These baby owls are monitored by the grower to make sure they’re thriving. When grown, they’ll be part of the integrated pest control plan, ridding the orchard of vermin.
Throughout California, Arizona and New Mexico, there are families who grow pistachios. Their livelihoods depend on Mother Nature and their ability to work with her. They’re involved in their communities and work diligently toward a sustainable future in farming. With a constant eye on the weather and another on the crop, these folks all have one thing in common—they love what they do.
Check in occasionally as we add growers to our American Pistachio Growers photo album, and welcome to the farm!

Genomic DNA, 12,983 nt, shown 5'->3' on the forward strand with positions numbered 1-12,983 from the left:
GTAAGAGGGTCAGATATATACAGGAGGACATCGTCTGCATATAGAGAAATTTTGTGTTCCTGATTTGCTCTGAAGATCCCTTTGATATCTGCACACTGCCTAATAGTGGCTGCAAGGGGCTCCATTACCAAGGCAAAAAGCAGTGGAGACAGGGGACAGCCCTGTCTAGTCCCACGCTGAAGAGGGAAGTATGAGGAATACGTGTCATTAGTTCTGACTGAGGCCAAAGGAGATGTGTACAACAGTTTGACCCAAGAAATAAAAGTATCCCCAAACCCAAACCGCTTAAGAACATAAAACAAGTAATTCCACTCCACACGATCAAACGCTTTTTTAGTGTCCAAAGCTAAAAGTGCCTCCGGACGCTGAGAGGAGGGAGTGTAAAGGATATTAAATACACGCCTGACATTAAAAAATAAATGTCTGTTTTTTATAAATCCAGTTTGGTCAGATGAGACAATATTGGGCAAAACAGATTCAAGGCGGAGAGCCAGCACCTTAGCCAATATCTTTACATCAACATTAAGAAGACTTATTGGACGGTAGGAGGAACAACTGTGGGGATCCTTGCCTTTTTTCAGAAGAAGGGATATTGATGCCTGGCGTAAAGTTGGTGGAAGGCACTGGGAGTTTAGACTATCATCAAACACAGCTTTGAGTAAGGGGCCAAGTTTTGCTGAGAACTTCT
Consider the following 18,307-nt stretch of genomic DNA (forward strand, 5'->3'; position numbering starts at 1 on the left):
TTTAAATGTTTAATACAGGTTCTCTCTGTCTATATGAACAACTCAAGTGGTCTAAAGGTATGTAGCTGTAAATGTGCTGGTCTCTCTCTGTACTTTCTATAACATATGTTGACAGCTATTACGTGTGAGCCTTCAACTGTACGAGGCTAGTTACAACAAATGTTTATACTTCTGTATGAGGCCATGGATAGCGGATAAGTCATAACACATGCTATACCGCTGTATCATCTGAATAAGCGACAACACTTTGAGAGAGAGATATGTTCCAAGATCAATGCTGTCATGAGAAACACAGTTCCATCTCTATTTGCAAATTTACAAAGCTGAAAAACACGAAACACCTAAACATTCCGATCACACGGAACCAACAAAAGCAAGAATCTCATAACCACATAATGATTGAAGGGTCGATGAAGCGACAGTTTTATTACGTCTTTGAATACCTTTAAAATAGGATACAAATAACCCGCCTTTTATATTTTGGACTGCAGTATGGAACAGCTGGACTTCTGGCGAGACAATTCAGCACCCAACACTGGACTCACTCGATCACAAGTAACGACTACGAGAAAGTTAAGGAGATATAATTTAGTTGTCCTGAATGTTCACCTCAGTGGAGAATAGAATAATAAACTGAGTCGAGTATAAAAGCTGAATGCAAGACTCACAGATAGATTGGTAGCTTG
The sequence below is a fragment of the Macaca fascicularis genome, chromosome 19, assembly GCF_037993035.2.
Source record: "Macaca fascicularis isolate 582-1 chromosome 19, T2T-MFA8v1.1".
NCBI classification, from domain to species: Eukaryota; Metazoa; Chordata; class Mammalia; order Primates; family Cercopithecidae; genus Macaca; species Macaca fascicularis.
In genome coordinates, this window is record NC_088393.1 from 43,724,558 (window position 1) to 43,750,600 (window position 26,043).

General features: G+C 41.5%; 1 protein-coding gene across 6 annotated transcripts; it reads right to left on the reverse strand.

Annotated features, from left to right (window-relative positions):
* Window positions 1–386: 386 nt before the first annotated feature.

“I have been farming since 1990,” Jeff said. “0ver the last 25 years I have seen big changes in the types of crops being grown as well as in environmental challenges. As farmers, we adapt. As for pistachios, they seem to take on the challenges we face. Pistachios handle poorer water quality from our wells better than other crops, and they can get by with less water than other tree crops. I have also seen the pistachio industry grow from a predominately domestic market to a worldwide market.”See More >
The Mungers’ first years in America were not easy. The family survived by working together, parents and children, doing manual labor for local farmers in Northern California. After five years, in 1971, they were able to purchase their first 70 acres of peaches and walnuts. Watermelons were planted between the trees, and David and Kable learned the produce business by selling watermelons from the back of a truck. At a very young age the two brothers were taught by their father to know their costs, evaluate risks, and work hard to achieve results. And so when in 1980, Kable first heard about a new crop called pistachios, he was instantly interested.See More >